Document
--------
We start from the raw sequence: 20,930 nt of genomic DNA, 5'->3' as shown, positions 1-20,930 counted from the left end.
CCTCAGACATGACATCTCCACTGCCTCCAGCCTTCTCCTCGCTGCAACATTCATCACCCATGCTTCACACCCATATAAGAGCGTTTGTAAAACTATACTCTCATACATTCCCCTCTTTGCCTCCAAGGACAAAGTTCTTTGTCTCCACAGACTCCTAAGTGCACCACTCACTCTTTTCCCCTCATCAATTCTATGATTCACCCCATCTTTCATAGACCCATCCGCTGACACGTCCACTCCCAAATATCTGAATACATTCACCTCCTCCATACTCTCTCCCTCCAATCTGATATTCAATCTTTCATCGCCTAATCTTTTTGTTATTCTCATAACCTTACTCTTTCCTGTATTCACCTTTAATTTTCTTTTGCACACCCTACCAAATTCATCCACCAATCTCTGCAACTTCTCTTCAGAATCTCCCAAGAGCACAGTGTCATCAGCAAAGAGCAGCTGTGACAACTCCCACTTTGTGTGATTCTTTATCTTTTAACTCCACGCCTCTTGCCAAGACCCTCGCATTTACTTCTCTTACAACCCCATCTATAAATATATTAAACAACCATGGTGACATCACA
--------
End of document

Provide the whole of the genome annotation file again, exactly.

We start from the raw sequence: 20,930 nt of genomic DNA, 5'->3' as shown, positions 1-20,930 counted from the left end.
CCTCAGACATGACATCTCCACTGCCTCCAGCCTTCTCCTCGCTGCAACATTCATCACCCATGCTTCACACCCATATAAGAGCGTTTGTAAAACTATACTCTCATACATTCCCCTCTTTGCCTCCAAGGACAAAGTTCTTTGTCTCCACAGACTCCTAAGTGCACCACTCACTCTTTTCCCCTCATCAATTCTATGATTCACCCCATCTTTCATAGACCCATCCGCTGACACGTCCACTCCCAAATATCTGAATACATTCACCTCCTCCATACTCTCTCCCTCCAATCTGATATTCAATCTTTCATCGCCTAATCTTTTTGTTATTCTCATAACCTTACTCTTTCCTGTATTCACCTTTAATTTTCTTTTGCACACCCTACCAAATTCATCCACCAATCTCTGCAACTTCTCTTCAGAATCTCCCAAGAGCACAGTGTCATCAGCAAAGAGCAGCTGTGACAACTCCCACTTTGTGTGATTCTTTATCTTTTAACTCCACGCCTCTTGCCAAGACCCTCGCATTTACTTCTCTTACAACCCCATCTATAAATATATTAAACAACCATGGTGACATCACA